My heart goes out to the victims, to the friends and families of the victims, and honestly, anyone that was in the building last night. My heart goes out to the entire town of Aurora, the new Anytown, USA. As I stated earlier, any single one of us could have been in that theater. Any one of us could have gotten the phone call that would have stopped our lives on a dime, forever altering the course of our day-to-day.

In reading the ongoing coverage on, I am appalled at the things people are leaving in the comment section. They have turned this horrendous act of violence into a debate on gun control, and whether or not armed citizens would have prevented this from happening, and whether it would have made the situation better or worse. I understand that there is a time and place to debate the merits and faults of our 2nd amendment right to bear arms, however, I don’t feel this is one of those times or places. Not when this wound is so fresh, while people are grieving and emotions are running high.  No one knows just yet if the guns used in last night’s shooting were legally registered to the assailant or not. No one knows if James Holmes would’ve simply used explosives instead of firearms if he couldn’t get his hands on a gun. What we do know, however, is that he hurt people. Killed people. What he did doesn’t just affect the people who were in that theater last night. It touches the lives of their family and friends. It touches the lives of all of us, because, and I can’t say it enough, it could have been ANY ONE OF US.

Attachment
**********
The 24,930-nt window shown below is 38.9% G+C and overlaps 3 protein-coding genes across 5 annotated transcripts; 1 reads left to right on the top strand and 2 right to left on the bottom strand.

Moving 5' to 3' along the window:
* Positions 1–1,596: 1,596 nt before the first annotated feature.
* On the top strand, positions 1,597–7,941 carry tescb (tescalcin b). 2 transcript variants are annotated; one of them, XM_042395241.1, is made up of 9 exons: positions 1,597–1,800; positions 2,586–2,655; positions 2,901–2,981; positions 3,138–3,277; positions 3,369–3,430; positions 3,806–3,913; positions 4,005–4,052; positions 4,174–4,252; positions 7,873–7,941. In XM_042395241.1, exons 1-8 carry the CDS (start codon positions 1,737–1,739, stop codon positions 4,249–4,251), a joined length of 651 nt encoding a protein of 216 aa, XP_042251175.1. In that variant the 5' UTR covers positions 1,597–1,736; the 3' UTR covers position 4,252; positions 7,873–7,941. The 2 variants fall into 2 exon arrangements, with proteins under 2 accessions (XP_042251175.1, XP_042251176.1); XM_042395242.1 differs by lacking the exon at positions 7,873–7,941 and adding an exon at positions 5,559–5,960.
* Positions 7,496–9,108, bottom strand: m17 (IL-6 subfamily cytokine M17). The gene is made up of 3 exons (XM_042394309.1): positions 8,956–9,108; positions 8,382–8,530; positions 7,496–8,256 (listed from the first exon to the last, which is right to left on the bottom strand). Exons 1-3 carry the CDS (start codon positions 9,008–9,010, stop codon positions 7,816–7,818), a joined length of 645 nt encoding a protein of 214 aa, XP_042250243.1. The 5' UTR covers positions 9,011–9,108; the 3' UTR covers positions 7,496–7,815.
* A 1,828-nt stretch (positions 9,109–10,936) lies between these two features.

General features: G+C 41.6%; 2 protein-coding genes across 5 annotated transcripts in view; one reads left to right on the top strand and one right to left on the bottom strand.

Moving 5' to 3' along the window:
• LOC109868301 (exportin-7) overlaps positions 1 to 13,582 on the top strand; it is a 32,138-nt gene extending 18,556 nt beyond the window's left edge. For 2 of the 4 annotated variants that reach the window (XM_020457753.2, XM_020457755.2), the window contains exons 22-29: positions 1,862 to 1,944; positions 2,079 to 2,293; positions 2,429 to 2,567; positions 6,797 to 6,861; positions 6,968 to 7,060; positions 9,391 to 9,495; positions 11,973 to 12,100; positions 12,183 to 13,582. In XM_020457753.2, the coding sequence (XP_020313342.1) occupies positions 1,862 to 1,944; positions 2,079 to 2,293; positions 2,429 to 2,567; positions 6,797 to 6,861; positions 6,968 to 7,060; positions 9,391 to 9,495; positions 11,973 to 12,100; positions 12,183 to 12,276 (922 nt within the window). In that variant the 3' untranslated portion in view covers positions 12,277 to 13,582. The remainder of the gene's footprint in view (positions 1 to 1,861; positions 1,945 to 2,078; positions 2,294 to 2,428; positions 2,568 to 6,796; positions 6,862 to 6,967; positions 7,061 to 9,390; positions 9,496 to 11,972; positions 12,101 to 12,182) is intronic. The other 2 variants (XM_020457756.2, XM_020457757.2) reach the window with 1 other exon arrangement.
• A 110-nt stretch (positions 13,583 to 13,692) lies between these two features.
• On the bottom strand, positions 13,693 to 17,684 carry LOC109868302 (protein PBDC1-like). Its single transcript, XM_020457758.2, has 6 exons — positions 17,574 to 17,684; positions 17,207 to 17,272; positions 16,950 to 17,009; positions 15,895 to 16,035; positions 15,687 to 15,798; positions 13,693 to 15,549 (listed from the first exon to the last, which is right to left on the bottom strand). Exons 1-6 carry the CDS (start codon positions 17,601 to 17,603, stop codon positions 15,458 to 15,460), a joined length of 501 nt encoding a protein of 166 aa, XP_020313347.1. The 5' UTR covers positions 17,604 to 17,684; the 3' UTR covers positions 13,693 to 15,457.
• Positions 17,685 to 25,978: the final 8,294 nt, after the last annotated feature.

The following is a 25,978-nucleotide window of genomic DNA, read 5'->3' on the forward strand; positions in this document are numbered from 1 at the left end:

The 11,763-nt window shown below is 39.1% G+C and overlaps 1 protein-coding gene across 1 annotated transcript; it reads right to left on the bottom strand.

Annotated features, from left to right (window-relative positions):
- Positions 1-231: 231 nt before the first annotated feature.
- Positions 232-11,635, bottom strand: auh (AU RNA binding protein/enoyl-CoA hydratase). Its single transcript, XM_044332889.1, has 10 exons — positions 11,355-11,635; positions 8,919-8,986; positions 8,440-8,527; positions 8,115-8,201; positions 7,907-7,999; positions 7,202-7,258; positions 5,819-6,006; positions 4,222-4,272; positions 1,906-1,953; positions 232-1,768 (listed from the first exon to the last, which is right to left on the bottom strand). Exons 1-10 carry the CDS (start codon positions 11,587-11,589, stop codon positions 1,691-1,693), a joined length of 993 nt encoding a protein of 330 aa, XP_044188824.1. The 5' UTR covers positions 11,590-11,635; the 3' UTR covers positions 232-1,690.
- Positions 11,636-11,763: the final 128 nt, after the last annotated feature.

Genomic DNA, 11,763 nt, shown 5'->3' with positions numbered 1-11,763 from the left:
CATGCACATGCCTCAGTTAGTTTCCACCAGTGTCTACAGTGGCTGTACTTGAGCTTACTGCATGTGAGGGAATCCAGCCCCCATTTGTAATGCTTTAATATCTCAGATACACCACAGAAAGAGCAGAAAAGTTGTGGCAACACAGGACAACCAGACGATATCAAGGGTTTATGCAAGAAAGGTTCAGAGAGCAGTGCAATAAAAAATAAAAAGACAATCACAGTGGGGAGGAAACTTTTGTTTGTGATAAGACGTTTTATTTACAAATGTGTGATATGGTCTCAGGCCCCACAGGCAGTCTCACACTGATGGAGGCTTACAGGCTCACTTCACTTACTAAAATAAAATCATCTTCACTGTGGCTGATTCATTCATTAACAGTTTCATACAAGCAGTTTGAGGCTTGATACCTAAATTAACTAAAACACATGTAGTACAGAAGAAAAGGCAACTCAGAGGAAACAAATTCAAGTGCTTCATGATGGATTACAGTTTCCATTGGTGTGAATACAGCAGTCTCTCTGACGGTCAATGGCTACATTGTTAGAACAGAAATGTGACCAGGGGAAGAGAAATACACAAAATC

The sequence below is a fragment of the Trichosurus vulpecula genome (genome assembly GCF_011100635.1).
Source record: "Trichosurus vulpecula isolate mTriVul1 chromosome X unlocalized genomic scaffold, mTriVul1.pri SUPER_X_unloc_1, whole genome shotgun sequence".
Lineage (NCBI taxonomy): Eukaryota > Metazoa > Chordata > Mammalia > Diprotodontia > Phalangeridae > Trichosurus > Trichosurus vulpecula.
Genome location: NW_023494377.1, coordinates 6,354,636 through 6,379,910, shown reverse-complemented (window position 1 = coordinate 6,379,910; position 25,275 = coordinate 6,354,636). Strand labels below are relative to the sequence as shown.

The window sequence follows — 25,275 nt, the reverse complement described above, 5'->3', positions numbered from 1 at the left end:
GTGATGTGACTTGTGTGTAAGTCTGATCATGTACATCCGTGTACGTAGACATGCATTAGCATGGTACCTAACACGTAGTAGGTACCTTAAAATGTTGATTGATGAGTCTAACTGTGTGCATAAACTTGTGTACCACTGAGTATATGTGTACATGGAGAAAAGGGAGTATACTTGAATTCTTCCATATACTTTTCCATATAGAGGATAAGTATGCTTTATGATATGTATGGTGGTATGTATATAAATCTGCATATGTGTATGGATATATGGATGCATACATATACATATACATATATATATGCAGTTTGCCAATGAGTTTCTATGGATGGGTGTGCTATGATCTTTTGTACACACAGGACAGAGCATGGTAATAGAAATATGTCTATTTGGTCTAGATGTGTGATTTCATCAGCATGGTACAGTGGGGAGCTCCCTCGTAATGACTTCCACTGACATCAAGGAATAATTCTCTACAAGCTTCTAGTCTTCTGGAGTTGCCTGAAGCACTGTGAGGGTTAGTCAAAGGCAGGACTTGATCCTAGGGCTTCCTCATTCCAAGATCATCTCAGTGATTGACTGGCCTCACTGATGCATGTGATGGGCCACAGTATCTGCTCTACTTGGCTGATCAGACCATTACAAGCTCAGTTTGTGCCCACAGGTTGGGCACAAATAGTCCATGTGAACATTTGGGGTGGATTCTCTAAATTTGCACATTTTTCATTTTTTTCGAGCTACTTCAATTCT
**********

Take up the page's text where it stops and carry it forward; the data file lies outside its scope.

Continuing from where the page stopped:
Again, my thoughts and prayers are with those whose lives are touched by what happened last night. I’m not one who puts too much stock in prayer, as I’m hugely agnostic, but I think it’s appropriate in this case. I think Aurora is going to need all the help it can get so it can begin to make sense of the senseless, mourn the lost members of the community, support the survivors on their road to recovery, and so Aurora can, over time, heal the gaping wound James  Holmes inflicted upon it last night.

What’s My Age Again? (How could I possibly be classified as an adult?)

4 Jun

Blink 182 said it best.

SO.... does anyone else sometimes maybe feel like they're not ACTUALLY a real adult? I was talking to a friend about this the other day. We're in our mid to late 20's... At what point does it kick in that you're a "grown up?"
Technically, I'm an adult. I pay my bills... electric, cable, cell phone, car note, car insurance, student loans, etc. I live by myself. I work. I take care of my dog (hey, some people have kids... I have Dexter. Don't judge.). I've had friends pass away, I've had friends go through chemo. I've had friends get married and have children. I've dealt with health issues and failed relationships and have moved more times than I can count. Why is it, then, I sometimes STILL think "When I'm older, I'll (insert statement about future success here)? Does anyone else do this??